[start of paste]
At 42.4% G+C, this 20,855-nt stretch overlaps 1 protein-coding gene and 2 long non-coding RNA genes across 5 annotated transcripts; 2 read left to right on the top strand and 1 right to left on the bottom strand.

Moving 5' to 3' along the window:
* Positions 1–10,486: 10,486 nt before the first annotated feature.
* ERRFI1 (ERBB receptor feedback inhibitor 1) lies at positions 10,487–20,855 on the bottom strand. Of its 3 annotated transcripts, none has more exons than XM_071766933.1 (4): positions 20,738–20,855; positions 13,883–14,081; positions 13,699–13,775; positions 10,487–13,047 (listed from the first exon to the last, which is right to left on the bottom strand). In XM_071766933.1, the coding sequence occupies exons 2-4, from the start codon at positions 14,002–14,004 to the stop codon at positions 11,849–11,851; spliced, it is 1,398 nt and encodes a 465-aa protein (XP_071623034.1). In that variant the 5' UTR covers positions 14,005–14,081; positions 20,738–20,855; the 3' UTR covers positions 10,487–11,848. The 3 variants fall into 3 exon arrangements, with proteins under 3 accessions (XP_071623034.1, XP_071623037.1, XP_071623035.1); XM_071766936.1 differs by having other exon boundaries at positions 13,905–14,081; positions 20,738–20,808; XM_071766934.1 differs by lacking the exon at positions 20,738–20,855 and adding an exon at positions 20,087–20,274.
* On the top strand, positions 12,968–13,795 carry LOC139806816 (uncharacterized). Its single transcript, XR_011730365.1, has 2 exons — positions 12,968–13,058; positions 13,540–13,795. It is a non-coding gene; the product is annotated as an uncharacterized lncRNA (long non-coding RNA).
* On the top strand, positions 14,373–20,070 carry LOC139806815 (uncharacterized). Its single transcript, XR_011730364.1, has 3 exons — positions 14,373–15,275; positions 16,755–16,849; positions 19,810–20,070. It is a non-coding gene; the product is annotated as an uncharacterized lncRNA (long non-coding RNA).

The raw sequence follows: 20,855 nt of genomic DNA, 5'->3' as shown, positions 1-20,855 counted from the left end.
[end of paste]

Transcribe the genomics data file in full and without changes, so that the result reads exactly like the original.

At 42.4% G+C, this 20,855-nt stretch overlaps 1 protein-coding gene and 2 long non-coding RNA genes across 5 annotated transcripts; 2 read left to right on the top strand and 1 right to left on the bottom strand.

Moving 5' to 3' along the window:
* Positions 1–10,486: 10,486 nt before the first annotated feature.
* ERRFI1 (ERBB receptor feedback inhibitor 1) lies at positions 10,487–20,855 on the bottom strand. Of its 3 annotated transcripts, none has more exons than XM_071766933.1 (4): positions 20,738–20,855; positions 13,883–14,081; positions 13,699–13,775; positions 10,487–13,047 (listed from the first exon to the last, which is right to left on the bottom strand). In XM_071766933.1, the coding sequence occupies exons 2-4, from the start codon at positions 14,002–14,004 to the stop codon at positions 11,849–11,851; spliced, it is 1,398 nt and encodes a 465-aa protein (XP_071623034.1). In that variant the 5' UTR covers positions 14,005–14,081; positions 20,738–20,855; the 3' UTR covers positions 10,487–11,848. The 3 variants fall into 3 exon arrangements, with proteins under 3 accessions (XP_071623034.1, XP_071623037.1, XP_071623035.1); XM_071766936.1 differs by having other exon boundaries at positions 13,905–14,081; positions 20,738–20,808; XM_071766934.1 differs by lacking the exon at positions 20,738–20,855 and adding an exon at positions 20,087–20,274.
* On the top strand, positions 12,968–13,795 carry LOC139806816 (uncharacterized). Its single transcript, XR_011730365.1, has 2 exons — positions 12,968–13,058; positions 13,540–13,795. It is a non-coding gene; the product is annotated as an uncharacterized lncRNA (long non-coding RNA).
* On the top strand, positions 14,373–20,070 carry LOC139806815 (uncharacterized). Its single transcript, XR_011730364.1, has 3 exons — positions 14,373–15,275; positions 16,755–16,849; positions 19,810–20,070. It is a non-coding gene; the product is annotated as an uncharacterized lncRNA (long non-coding RNA).

The raw sequence follows: 20,855 nt of genomic DNA, 5'->3' as shown, positions 1-20,855 counted from the left end.